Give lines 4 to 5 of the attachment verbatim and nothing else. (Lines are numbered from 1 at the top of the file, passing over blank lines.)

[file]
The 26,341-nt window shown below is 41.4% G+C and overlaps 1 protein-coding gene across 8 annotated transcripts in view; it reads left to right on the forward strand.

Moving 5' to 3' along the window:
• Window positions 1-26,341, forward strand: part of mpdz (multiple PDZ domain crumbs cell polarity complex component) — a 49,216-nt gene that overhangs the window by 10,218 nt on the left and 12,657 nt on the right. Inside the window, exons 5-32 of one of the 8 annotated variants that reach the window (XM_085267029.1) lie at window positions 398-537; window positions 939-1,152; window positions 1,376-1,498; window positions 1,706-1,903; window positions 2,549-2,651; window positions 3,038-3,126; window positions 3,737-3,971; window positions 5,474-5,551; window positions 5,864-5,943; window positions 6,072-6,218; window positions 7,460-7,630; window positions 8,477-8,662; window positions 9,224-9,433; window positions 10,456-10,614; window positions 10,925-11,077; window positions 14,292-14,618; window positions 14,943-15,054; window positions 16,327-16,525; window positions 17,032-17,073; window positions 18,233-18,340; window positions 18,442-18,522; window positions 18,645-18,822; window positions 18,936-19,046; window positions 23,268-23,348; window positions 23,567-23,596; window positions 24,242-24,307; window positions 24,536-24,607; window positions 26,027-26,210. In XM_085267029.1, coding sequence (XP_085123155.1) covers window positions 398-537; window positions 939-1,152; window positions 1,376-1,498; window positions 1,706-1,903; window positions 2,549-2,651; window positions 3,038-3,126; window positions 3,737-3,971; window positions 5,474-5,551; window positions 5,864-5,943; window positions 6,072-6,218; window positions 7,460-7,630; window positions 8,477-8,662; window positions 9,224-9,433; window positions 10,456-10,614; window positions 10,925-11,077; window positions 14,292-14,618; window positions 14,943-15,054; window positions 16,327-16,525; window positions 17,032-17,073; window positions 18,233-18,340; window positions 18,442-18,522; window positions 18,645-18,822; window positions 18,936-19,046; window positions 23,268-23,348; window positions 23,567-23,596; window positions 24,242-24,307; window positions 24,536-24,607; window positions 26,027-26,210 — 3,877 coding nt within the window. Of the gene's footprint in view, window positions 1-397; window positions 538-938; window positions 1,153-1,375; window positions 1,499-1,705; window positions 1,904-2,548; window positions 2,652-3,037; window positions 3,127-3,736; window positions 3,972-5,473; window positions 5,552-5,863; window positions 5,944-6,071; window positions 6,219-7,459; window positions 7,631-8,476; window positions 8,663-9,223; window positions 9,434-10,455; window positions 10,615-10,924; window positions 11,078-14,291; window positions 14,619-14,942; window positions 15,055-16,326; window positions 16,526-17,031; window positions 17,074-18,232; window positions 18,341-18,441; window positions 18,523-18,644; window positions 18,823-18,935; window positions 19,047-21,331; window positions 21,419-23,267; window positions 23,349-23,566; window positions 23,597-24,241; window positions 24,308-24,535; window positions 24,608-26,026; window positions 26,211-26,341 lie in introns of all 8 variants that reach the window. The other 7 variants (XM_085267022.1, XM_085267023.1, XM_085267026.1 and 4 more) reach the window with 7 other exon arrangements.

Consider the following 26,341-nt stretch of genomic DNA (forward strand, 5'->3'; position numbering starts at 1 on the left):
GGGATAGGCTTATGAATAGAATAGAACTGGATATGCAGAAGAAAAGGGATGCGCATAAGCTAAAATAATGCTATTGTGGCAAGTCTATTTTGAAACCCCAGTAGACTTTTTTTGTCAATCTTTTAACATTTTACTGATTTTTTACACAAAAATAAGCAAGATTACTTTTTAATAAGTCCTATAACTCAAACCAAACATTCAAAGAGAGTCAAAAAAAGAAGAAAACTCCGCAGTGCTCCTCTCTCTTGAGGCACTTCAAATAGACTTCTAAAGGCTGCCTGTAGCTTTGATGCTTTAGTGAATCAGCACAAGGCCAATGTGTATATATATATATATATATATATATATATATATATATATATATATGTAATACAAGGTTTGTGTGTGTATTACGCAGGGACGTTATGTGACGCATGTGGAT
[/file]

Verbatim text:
Consider the following 26,341-nt stretch of genomic DNA (forward strand, 5'->3'; position numbering starts at 1 on the left):
GGGATAGGCTTATGAATAGAATAGAACTGGATATGCAGAAGAAAAGGGATGCGCATAAGCTAAAATAATGCTATTGTGGCAAGTCTATTTTGAAACCCCAGTAGACTTTTTTTGTCAATCTTTTAACATTTTACTGATTTTTTACACAAAAATAAGCAAGATTACTTTTTAATAAGTCCTATAACTCAAACCAAACATTCAAAGAGAGTCAAAAAAAGAAGAAAACTCCGCAGTGCTCCTCTCTCTTGAGGCACTTCAAATAGACTTCTAAAGGCTGCCTGTAGCTTTGATGCTTTAGTGAATCAGCACAAGGCCAATGTGTATATATATATATATATATATATATATATATATATATATATATATGTAATACAAGGTTTGTGTGTGTATTACGCAGGGACGTTATGTGACGCATGTGGAT